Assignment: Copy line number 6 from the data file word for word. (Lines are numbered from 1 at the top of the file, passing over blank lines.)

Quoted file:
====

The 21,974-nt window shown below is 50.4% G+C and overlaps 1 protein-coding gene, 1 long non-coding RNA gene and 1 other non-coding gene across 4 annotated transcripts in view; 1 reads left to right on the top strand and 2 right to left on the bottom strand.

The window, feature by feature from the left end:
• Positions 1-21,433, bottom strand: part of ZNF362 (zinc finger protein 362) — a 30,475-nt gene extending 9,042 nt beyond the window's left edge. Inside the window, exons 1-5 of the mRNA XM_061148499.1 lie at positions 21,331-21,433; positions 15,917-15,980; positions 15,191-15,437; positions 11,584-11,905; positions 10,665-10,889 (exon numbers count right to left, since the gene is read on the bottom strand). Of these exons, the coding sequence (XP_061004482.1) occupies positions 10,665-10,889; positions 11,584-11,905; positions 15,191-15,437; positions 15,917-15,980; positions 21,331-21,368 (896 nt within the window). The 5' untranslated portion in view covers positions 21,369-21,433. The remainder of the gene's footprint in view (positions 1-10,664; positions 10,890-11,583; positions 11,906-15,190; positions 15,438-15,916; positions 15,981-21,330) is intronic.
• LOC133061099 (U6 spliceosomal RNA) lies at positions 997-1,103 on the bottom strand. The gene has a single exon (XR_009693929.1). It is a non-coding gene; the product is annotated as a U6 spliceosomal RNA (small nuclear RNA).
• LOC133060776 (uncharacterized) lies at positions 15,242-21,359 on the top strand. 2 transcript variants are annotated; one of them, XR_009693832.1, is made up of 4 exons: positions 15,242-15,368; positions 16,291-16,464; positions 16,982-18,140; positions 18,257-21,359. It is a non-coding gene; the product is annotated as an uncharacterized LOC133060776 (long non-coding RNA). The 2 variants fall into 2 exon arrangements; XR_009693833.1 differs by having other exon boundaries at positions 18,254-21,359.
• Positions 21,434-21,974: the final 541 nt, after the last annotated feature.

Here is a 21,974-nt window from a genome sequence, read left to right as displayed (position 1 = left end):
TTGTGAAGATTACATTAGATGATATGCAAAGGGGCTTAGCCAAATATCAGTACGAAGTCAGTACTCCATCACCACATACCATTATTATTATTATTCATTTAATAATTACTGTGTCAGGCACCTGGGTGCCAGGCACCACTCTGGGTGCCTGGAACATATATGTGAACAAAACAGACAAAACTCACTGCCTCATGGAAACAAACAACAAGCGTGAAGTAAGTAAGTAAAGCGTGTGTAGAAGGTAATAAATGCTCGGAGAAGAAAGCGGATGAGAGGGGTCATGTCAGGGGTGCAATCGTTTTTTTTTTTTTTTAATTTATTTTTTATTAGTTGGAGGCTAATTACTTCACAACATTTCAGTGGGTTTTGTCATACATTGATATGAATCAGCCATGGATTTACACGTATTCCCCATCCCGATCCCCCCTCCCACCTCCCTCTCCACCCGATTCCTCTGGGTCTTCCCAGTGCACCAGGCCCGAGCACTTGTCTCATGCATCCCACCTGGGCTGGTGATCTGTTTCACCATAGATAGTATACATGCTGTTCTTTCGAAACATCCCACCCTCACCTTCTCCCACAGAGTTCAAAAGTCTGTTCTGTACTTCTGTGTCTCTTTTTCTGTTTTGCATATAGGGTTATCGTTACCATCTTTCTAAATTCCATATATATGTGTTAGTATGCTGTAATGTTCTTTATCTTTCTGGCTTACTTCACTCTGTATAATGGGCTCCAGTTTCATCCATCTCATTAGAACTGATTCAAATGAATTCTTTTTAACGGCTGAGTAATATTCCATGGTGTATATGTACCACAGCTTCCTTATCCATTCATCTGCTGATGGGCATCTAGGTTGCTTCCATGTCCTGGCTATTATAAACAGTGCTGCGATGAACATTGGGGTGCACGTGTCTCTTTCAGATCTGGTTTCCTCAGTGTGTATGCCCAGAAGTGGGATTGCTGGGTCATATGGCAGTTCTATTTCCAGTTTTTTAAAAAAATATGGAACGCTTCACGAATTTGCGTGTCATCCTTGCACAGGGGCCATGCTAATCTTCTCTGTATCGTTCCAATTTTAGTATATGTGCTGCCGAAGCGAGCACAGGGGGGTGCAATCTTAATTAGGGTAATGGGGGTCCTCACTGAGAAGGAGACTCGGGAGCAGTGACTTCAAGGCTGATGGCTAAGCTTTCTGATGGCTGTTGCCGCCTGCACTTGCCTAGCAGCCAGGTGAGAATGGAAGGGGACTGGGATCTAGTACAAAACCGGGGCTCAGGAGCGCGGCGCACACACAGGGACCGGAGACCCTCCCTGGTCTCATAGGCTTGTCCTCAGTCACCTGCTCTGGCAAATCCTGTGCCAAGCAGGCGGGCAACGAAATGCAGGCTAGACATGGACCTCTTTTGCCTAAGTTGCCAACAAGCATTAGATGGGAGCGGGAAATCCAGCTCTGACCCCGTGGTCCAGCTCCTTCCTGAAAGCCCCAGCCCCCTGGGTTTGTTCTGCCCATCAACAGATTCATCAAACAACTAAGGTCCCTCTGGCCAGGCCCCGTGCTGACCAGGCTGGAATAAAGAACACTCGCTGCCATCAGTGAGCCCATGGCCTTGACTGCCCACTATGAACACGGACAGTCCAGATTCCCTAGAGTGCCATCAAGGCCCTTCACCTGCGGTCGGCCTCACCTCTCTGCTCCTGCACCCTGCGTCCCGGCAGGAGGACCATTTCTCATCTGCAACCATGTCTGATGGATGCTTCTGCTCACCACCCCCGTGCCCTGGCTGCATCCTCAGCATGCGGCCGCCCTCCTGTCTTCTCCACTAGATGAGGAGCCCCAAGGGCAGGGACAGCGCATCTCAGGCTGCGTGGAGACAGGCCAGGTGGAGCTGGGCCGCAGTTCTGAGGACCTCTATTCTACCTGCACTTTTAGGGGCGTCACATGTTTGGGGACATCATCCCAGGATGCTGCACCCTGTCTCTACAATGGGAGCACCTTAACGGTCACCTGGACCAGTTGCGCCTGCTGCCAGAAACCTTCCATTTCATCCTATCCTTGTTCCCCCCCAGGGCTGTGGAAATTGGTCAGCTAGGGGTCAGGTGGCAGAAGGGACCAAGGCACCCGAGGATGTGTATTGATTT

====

• Positions 21,434-21,974: the final 541 nt, after the last annotated feature.